Well pump to genarator help

Discussion in 'Other Home Decorating & Remodeling Projects' started by epoxyman, Sep 14, 2017.

  1. epoxyman

    epoxyman Pro Member

    Hopefully one of you guys can help me
    I got back to town late Tuesday night
    From the storm

    The power company says the power will be off at least 4-6 more days
    I have a few generators for power but now I need water I'm on a well pump
    And just wondering how to hook up the generator to it.

    From the house panel it's two 30 amp
    Breakers to the pump disconnect
    And that feeds wires to the pump
    Pressure switch.

    So do I just wire two hots and a ground off my plug in the picture below and then feed the two hots and the ground to the pump disconnect?

    I don't want to by pass the pressure switch because that will make the pump run all the time and burn up.

    Here's a few pictures hopefully it will help
    Thanks for any info back

    Ron
     

    Attached Files:

  2. Daris Mulkin

    Daris Mulkin The One and Only Charter Member I Support TFP Senior Member

    I'd call a electrician. Don't you know some after being in the trade that will help you out?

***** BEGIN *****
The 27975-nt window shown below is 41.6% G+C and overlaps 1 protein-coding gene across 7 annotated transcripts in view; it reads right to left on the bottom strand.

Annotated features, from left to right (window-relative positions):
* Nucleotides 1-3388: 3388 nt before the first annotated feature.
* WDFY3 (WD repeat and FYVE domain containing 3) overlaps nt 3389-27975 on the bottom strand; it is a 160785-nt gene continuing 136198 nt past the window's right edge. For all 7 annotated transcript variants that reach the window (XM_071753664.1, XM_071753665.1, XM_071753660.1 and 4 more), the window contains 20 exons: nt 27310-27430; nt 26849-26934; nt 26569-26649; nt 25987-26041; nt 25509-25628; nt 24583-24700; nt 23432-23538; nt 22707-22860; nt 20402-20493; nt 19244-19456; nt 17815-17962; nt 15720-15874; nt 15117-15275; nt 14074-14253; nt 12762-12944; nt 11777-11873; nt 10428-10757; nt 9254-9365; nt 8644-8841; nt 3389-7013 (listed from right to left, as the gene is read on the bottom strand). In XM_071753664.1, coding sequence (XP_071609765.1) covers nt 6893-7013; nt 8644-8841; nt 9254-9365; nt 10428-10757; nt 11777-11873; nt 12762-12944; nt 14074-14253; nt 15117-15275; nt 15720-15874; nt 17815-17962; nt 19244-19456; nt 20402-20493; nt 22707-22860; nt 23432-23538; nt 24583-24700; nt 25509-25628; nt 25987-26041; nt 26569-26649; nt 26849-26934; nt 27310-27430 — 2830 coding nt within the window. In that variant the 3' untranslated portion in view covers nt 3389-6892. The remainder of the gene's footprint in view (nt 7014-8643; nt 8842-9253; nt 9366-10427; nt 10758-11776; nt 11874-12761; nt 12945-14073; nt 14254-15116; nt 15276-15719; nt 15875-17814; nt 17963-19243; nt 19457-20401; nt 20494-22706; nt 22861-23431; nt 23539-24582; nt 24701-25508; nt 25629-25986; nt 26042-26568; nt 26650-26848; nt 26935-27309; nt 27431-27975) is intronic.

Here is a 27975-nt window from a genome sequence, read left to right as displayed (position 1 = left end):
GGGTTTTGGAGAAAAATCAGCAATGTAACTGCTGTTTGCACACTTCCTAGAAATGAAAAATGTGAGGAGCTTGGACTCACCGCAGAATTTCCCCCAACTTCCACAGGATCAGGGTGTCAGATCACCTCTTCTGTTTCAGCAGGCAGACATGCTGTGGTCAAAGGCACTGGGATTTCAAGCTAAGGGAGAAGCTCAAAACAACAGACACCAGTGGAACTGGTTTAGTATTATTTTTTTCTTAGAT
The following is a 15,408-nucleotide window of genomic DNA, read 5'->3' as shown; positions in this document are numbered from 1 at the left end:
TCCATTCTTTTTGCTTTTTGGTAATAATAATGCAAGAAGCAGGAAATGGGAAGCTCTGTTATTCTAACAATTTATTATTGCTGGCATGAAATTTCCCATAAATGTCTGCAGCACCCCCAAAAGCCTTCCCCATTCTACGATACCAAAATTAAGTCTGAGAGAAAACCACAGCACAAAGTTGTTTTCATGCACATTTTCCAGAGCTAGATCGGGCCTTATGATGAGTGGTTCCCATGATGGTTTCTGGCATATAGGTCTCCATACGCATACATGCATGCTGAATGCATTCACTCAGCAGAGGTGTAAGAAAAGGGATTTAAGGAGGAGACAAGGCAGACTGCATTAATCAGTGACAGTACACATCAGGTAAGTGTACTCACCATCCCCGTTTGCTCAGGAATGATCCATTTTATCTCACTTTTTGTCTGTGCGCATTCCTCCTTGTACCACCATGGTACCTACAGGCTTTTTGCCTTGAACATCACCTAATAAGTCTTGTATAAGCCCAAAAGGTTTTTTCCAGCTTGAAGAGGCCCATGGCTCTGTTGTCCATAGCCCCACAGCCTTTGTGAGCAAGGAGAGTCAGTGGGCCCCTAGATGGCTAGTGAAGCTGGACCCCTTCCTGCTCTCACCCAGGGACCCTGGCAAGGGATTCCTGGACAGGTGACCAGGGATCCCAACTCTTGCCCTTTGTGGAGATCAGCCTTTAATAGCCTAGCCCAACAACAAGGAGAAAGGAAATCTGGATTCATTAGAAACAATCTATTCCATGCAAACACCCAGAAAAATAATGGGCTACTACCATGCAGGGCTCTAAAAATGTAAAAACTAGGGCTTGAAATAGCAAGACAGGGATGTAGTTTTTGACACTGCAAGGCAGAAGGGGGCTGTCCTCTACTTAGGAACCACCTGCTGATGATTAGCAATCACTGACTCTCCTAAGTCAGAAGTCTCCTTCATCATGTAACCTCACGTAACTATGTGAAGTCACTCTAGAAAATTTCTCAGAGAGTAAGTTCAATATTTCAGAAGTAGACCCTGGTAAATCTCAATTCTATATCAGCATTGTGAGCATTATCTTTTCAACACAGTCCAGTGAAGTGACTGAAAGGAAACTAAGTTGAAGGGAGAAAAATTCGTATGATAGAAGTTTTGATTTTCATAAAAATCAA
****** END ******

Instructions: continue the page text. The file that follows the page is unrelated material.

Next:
One of the problems with people using generators is they don't throw the main breakers or fuses and the guy working on the pole can get knocked on his ass or makes a down wire hot.

    :old:

    Daris
     
    Last edited: Sep 14, 2017
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  3. kwfloors

    kwfloors Fuzz on the brain Charter Member I Support TFP Senior Member

    My machinist found this a few years ago and put on his meter. Had to fight the electric company because of its placement behind the meter. Sweet unit, just plug your generator into it and manage how much it can run in your structures. I would call an electrician also but this could work for you easier in the future.

    Transfer Switch | Global Power Products
     
  4. Mike Antonetti

    Mike Antonetti I Support TFP Senior Member

    I'm not qualified to tell you.

    Reason you don't go direct to pump is there may not be relief valve and lines will burst to overpressurize.

    Each line is 110V, the two make it 220v, if you have 3 wires, there are two hot(110v) and the third wire is neutral/ground. The 4 wire started in 1986? Which the neutral and ground are separate wires.

    Proper way is the transfer switch method. I thought I could kill main breaker and feed generator thru dryer outlet, my buddy I talked to yesterday says that could cause fire? Not sure but he has a commercial electrician friend for advice and he's cleaning carburetors(clogged with corn/ethanol)and getting generators running and hooking up some other friends and family, even pulling meters where the boxes breakers are obsolete.

    Some pumps have the control boxes where the capacitors are instead of down in the well for submersible pumps. I hooked one up at a jobsite to my generator and it blew up the capacitor, so wiring is tricky, guesswork can be costly and deadly.